For more help caring for your plants, check out our Orchid Care Videos here.


How To Get Rid Of Sooty Mold

If your plant has started to look like it has been spending time sitting next to a fire and is now covered in a black soot, chances are, your plant is suffering from sooty mold. How to get rid of sooty mold can be a perplexing question as it may seem that it appears out of nowhere, but it is a fixable problem.

What is Sooty Mold?

Sooty mold is a type of plant mold. It is a type of mold that growing in the honeydew or secretion of many common plant pests, such as aphids or scale. The pests cover the leaves of your plant in honeydew and the sooty mold spore lands on the honeydew and begins to reproduce.

Symptoms of Sooty Plant Mold Growth

Sooty mold looks a lot like the name implies. Your plant’s twigs, branches or leaves will be covered in a grimy, black soot. Many people believe that someone may have dumped ashes or may have even caught the plant on fire when they first see this plant mold.

Most plants affected by this plant mold growth will also have some sort of pest problem. Some plants, like gardenias and roses, which are prone to pest problems, will be more susceptible to this plant mold growth.

How to Get Rid of Sooty Mold

Treating plant mold like sooty mold is best done by treating the source of the problem. This would be the pests that excrete the honeydew the mold needs to live.

First, determine which pest you have and then eliminate it from your plant. Once the pest problem has been solved, the sooty plant mold growth can be easily washed off the leaves, stems and branches.

Neem oil is an effective treatment for both the pest problem and fungus.

Will Sooty Mold Kill My Plant?

This plant mold growth is generally not lethal to plants, but the pests that it needs to grow can kill a plant. At the first sign of sooty mold, find the pest that is producing the honeydew and eliminate it.


How to Care for an Orchid

Knowing how to care for an orchid can sometimes seem difficult. Orchids may look very delicate, but in reality, they are not that difficult to grow or keep alive. According to the World Checklist of Selected Plant Families there are approximately 26,570 accepted orchid species.

Even though there are so many different types of orchids, like all plants, they require these three things to survive:

In addition to the basic needs, there are a few more things you might need to know to help your orchid thrive.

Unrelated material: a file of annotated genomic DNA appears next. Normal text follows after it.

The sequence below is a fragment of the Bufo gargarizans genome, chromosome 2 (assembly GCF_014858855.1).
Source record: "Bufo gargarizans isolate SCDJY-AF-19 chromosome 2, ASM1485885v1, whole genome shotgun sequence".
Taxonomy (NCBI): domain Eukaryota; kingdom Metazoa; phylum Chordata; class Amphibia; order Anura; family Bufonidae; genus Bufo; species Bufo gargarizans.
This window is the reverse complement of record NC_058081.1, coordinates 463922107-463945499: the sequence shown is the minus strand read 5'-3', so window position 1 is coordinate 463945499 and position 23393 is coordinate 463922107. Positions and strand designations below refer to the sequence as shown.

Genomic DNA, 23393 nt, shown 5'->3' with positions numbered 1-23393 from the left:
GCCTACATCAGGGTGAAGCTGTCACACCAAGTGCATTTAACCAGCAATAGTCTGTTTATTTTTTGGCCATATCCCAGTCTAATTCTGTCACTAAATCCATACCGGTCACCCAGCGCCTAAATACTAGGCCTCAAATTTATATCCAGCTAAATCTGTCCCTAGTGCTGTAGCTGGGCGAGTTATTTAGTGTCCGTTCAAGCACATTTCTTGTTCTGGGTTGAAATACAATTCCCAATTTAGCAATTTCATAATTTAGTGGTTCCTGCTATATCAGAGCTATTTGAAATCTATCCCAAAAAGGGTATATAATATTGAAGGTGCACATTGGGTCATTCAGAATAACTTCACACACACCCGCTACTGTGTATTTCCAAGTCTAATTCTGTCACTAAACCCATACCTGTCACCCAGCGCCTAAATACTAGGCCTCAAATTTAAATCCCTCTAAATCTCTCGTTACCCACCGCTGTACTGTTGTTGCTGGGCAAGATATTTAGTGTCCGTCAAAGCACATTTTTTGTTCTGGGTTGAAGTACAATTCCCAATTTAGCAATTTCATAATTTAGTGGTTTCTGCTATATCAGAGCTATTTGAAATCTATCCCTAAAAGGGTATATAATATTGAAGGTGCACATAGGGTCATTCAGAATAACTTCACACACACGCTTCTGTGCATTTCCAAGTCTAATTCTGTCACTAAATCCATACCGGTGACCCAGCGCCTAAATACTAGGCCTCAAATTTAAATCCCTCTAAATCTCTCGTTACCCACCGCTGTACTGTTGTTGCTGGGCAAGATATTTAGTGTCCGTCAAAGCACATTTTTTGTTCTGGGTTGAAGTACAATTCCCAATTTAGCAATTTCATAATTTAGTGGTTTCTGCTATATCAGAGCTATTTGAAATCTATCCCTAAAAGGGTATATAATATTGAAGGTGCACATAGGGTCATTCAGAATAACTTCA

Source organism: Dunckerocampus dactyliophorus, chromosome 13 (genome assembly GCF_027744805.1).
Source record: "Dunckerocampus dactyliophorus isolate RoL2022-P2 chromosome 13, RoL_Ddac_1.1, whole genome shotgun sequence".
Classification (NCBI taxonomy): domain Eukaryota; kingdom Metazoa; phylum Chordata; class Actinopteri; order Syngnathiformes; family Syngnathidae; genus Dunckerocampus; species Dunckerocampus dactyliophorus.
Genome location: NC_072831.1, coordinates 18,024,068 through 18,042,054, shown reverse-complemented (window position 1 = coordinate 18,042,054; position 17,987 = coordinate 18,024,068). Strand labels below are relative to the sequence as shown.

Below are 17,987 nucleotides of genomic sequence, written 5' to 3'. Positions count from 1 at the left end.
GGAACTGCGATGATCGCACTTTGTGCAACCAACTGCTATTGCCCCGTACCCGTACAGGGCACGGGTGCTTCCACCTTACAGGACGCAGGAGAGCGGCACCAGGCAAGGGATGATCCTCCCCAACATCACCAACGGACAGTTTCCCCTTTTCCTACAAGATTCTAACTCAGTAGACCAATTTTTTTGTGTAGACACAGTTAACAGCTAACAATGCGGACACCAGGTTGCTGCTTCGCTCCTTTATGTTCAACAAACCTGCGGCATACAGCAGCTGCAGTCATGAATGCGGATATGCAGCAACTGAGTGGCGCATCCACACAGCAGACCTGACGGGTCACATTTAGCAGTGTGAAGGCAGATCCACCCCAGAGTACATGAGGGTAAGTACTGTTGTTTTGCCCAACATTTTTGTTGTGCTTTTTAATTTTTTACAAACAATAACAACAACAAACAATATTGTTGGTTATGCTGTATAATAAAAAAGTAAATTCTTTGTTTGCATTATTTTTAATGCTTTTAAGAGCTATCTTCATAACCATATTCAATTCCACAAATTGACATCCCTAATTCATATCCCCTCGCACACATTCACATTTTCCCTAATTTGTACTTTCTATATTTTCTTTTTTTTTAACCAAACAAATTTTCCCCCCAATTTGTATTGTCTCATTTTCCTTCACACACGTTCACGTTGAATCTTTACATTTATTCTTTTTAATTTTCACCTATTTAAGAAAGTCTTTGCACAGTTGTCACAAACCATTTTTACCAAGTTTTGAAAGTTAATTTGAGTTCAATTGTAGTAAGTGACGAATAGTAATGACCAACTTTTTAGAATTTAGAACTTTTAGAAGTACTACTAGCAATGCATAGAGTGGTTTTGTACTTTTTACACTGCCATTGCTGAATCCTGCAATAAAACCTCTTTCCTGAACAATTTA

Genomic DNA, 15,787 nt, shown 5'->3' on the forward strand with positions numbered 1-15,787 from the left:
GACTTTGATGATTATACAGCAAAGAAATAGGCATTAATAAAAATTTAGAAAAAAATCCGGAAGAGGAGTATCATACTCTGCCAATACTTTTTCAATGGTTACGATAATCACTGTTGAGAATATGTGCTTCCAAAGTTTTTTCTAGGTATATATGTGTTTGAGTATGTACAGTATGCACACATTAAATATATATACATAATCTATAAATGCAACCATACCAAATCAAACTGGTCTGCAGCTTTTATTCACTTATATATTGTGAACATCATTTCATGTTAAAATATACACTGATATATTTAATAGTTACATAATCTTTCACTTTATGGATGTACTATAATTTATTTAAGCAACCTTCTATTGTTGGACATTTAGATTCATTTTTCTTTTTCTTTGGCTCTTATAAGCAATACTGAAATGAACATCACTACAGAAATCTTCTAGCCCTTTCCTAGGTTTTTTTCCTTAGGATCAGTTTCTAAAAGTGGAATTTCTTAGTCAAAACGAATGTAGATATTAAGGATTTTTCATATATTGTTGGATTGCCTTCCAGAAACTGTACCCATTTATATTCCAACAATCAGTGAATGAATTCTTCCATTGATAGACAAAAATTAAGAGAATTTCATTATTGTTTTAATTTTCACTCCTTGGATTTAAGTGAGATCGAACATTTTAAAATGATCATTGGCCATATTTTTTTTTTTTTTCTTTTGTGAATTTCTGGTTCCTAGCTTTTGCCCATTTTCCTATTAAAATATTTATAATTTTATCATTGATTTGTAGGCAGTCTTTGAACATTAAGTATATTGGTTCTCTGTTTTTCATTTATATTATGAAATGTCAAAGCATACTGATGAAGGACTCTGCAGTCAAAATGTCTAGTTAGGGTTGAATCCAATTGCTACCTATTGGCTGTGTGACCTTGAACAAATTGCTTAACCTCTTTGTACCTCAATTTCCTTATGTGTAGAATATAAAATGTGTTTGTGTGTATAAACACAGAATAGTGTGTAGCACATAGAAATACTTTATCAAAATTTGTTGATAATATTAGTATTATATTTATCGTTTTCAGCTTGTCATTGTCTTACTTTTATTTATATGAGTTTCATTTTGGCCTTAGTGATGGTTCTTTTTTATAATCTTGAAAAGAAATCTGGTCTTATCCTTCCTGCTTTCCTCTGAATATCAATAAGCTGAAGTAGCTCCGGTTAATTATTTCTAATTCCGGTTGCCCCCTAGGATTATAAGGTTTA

What are basic care instructions for an orchid?

On a basic level, most orchids need the following to survive:

  • A well-draining growing medium
  • At least six hours of indirect sunlight (bright shade) a day
  • Moist, but not waterlogged, soil
  • Once-a-month fertilizer feedings (quarter strength)
  • A humid environment
  • Pruning, as needed

Keep in mind, some of the more delicate species of orchids require more light, less water, lots of humidity, and so on. If you’re growing orchids for the first time, you may want to start with a common species that doesn’t require special conditions.

You can use any plant food or fertilizer to care for your orchid, but you should only use one fourth of the amount directed on the package.

You can provide extra humidity to the area around the orchid by either spritzing only the leaves with a mist of water a few times or by setting the plant on top of a dish filled with moist or wet gravel.

Do not nest the orchid down in the gravel as it might soak up the moisture into the growing medium and waterlog the root structure. Also, do not mist the flowers. This may cause them to mold.

What growing medium do you use for an orchid?

The growing medium is subject to your preferences. Typically, most growers will use either moss or ground-up tree bark. And special orchid potting mixes can be purchased.

Do not use regular potting soil for your orchid. It will suffocate the roots and kill the plant.

If you want to be creative, you can mix mediums or you could even grow an orchid in a wad of wet paper towel. (With the paper towel method, the plant would need watered and fed fertilizer constantly. It is not recommended.)

How much sunlight does an orchid need?

In nature, orchids like partially shaded areas. When growing an orchid indoors, it is recommended that it receive six hours of indirect sunlight a day to stay healthy.

  • East-facing windows provide morning sunlight and the orchid will not overheat or dry out directly in the sun.
  • South-facing windows provide sun exposure all day, but the heat is too intense for an orchid to stay healthy. With this kind of light, the plant will usually dry out and die.
  • West-facing widows provide evening sun and, similar to south-facing windows, are too hot for an orchid to sit directly in the sun.
  • North-facing windows do not provide enough light to keep the plant healthy. The plant will likely become droopy and will die.

If the plant starts to look like its drying out and getting too much sun, try filtering the sun with a sheer curtain or moving the orchid further away from the window.

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If the plant starts to look droopy and over-watered but the growing medium isn’t wet or soggy, try moving the plant to a room with better sun exposure or rotating the plant from indoors to outdoors.

How much water is too much water for an orchid?